Ryu showed unflappable nerves coming down the stretch on Monday morning. She drained a seven-foot birdie putt on the 18th hole to force a playoff, then made consecutive birdies on the last two playoff holes to win the championship by a commanding margin (and a hefty $585,000 paycheck). Se Ri Pak, the first South Korean to win a Women's Open, was on hand to congratulate Ryu on the 18th hole.
"When I started playing golf, Se Ri won the U.S. Women's Open," said Ryu, whose caddie this week was Dean Herden, who has looped for Jiyai Shin. "So Se Ri is my hero. Now she showed up for me and congratulated me. It's unbelievable."
Ryu, a junior at Yonsei University near Seoul, South Korea, has been torn on whether to get her degree in physical education or play golf professionally.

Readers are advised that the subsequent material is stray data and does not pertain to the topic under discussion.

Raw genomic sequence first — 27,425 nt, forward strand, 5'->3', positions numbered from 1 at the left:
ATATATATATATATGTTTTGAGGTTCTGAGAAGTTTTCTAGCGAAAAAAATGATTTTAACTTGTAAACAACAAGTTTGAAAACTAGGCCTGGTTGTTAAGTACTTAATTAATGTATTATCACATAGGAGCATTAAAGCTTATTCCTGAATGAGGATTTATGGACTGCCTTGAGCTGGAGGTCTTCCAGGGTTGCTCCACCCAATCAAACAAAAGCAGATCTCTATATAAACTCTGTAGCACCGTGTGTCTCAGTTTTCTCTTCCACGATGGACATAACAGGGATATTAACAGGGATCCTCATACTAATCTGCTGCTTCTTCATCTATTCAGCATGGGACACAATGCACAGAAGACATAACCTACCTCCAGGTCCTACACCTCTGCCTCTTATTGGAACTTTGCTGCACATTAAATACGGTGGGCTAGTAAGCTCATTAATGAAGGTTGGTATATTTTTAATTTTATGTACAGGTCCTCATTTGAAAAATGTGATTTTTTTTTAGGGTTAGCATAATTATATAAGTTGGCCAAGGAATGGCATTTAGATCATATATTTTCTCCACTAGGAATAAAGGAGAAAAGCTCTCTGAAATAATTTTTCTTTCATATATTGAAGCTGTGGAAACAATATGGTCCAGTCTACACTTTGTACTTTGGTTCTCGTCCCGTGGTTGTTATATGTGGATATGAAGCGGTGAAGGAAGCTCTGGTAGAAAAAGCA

"University is really good for me because sometimes I'm really stressed about golf," said Ryu, who averaged 270 yards off the tee this week. "But if I go to University, I just study and eat really delicious food and get together with my friends and just laugh."
Growing up, Ryu wanted to become a violinist but didn't like how subjective judging was. So she chose golf, and now hints that she might soon reassess her priorities and try to earn her LPGA Tour card by way of Q School this fall.
Ryu's next event is at the Evian Masters in France in two weeks, and her big-picture goals seem to have to boundaries.
"My dream is the Hall of Fame," said Ryu, "but it is just starting."